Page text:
Contemplating the snow

The snow arrived early last evening and continued into the early morning hours, then turned into icy pellets. It’s colder than usual here and I know it’s an inconvenience for many. I also know, it isn’t really a unique event and for those in colder climes, it just brings misery. While I know and understand that, there’s another perspective that has strong appeal – if only briefly. It’s one the weatherman spoke of this morning, the stillness. It has brought the area to a standstill and it is quiet.

Depending on the severity, it does force us to stop, even for a moment, and maybe even to look. The looking and contemplation of that fleeting beauty is what the Japanese term Yukimi (雪見)or snow viewing (as opposed to flower viewing). It’s an old activity, probably dating back to the Edo period. It was more than likely an indoor activity – a small party for the nobility – some time spent admiring the courtyard garden and having tea and sweet cakes. Some might also consider an outdoor stroll in a larger garden nearby or surrounding the castle grounds.

Today, one well-known place for Yukimi is the Kenroku-en in Kanazawa. There a person can not only observe the snow-covered garden but the architecture created to protect the trees and plants from the heavy snows. One can stroll through the grounds, but the more comfortable way might be indoors, from the teahouse, looking through the yukimi shōji – the lattice framed sliding doors with a small glass portion incorporated for that purpose.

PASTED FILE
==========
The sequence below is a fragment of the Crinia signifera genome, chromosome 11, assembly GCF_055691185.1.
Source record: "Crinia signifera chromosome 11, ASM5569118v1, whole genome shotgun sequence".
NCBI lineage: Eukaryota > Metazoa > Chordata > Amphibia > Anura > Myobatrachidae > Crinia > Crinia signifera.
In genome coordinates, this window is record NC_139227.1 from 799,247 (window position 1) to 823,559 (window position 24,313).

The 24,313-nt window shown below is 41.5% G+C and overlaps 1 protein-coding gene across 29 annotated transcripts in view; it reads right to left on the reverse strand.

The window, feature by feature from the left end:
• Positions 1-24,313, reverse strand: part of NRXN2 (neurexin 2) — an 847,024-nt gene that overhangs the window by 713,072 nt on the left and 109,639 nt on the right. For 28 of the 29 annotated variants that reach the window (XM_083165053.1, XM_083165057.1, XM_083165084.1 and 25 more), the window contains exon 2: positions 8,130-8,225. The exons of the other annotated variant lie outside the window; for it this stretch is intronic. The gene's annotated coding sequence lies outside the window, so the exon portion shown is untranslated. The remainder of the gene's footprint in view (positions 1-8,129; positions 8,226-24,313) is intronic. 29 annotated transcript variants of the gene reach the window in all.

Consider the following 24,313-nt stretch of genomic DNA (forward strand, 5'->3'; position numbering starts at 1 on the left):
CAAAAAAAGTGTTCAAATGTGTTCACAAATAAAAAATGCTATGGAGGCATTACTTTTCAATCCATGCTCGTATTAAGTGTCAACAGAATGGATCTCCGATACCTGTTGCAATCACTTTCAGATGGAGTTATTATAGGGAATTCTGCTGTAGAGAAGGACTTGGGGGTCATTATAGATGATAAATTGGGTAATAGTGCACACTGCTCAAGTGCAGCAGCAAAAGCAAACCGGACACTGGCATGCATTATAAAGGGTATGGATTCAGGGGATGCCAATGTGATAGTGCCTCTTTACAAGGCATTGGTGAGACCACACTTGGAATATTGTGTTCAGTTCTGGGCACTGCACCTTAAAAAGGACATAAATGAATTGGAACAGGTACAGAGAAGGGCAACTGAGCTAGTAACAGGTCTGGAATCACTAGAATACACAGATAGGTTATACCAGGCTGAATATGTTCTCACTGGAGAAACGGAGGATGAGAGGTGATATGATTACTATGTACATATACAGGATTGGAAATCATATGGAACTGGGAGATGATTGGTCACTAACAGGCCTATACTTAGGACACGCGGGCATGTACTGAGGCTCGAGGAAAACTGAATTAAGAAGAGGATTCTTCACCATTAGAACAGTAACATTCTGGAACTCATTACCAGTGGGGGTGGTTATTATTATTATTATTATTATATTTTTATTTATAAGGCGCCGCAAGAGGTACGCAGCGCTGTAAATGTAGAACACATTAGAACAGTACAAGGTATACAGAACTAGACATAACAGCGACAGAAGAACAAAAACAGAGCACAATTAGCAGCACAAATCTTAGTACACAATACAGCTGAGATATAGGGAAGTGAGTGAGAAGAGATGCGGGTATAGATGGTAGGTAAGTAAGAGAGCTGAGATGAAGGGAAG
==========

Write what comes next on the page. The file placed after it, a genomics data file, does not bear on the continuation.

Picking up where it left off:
At this point, I’m just as happy to do my yukimi from the kitchen. I may settle for a cup of hot chocolate and cookie, then gaze out the window to the backyard.

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One Response to “Contemplating the snow”

  1. neki rivera Says:

    interesting, those shortened words in japanese .
    and kenroku- en.. so beautiful so elegant .

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